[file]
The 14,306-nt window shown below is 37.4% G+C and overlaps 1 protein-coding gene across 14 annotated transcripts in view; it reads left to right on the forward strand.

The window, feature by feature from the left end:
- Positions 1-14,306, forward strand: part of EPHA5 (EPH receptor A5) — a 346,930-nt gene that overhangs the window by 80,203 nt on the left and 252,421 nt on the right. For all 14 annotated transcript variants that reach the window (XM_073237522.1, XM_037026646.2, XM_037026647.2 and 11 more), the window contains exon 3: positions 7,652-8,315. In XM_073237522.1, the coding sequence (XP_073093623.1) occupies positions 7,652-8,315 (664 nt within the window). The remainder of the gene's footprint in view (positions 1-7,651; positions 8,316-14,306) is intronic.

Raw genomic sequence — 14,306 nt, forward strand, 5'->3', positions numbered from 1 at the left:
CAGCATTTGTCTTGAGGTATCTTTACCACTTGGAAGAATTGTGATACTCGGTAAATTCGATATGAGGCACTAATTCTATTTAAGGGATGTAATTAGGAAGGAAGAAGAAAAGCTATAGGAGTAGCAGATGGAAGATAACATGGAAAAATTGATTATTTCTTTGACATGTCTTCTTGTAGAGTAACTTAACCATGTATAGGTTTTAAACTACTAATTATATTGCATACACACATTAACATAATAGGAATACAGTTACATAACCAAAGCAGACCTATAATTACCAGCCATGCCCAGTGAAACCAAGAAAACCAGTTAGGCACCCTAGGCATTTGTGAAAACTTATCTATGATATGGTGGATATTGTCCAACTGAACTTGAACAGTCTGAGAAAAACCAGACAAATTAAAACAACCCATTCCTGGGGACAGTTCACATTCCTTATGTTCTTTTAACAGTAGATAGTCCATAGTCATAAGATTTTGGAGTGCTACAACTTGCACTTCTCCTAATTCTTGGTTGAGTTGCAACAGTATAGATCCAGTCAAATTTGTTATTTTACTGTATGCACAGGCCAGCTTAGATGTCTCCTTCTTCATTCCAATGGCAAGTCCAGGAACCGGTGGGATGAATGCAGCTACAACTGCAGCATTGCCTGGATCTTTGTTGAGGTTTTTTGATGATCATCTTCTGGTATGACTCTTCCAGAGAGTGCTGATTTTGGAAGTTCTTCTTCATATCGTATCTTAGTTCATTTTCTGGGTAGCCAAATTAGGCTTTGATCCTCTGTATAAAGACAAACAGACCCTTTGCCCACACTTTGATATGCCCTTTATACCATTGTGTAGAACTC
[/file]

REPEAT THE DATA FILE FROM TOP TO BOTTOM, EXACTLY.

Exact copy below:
The 14,306-nt window shown below is 37.4% G+C and overlaps 1 protein-coding gene across 14 annotated transcripts in view; it reads left to right on the forward strand.

The window, feature by feature from the left end:
- Positions 1-14,306, forward strand: part of EPHA5 (EPH receptor A5) — a 346,930-nt gene that overhangs the window by 80,203 nt on the left and 252,421 nt on the right. For all 14 annotated transcript variants that reach the window (XM_073237522.1, XM_037026646.2, XM_037026647.2 and 11 more), the window contains exon 3: positions 7,652-8,315. In XM_073237522.1, the coding sequence (XP_073093623.1) occupies positions 7,652-8,315 (664 nt within the window). The remainder of the gene's footprint in view (positions 1-7,651; positions 8,316-14,306) is intronic.

Raw genomic sequence — 14,306 nt, forward strand, 5'->3', positions numbered from 1 at the left:
CAGCATTTGTCTTGAGGTATCTTTACCACTTGGAAGAATTGTGATACTCGGTAAATTCGATATGAGGCACTAATTCTATTTAAGGGATGTAATTAGGAAGGAAGAAGAAAAGCTATAGGAGTAGCAGATGGAAGATAACATGGAAAAATTGATTATTTCTTTGACATGTCTTCTTGTAGAGTAACTTAACCATGTATAGGTTTTAAACTACTAATTATATTGCATACACACATTAACATAATAGGAATACAGTTACATAACCAAAGCAGACCTATAATTACCAGCCATGCCCAGTGAAACCAAGAAAACCAGTTAGGCACCCTAGGCATTTGTGAAAACTTATCTATGATATGGTGGATATTGTCCAACTGAACTTGAACAGTCTGAGAAAAACCAGACAAATTAAAACAACCCATTCCTGGGGACAGTTCACATTCCTTATGTTCTTTTAACAGTAGATAGTCCATAGTCATAAGATTTTGGAGTGCTACAACTTGCACTTCTCCTAATTCTTGGTTGAGTTGCAACAGTATAGATCCAGTCAAATTTGTTATTTTACTGTATGCACAGGCCAGCTTAGATGTCTCCTTCTTCATTCCAATGGCAAGTCCAGGAACCGGTGGGATGAATGCAGCTACAACTGCAGCATTGCCTGGATCTTTGTTGAGGTTTTTTGATGATCATCTTCTGGTATGACTCTTCCAGAGAGTGCTGATTTTGGAAGTTCTTCTTCATATCGTATCTTAGTTCATTTTCTGGGTAGCCAAATTAGGCTTTGATCCTCTGTATAAAGACAAACAGACCCTTTGCCCACACTTTGATATGCCCTTTATACCATTGTGTAGAACTC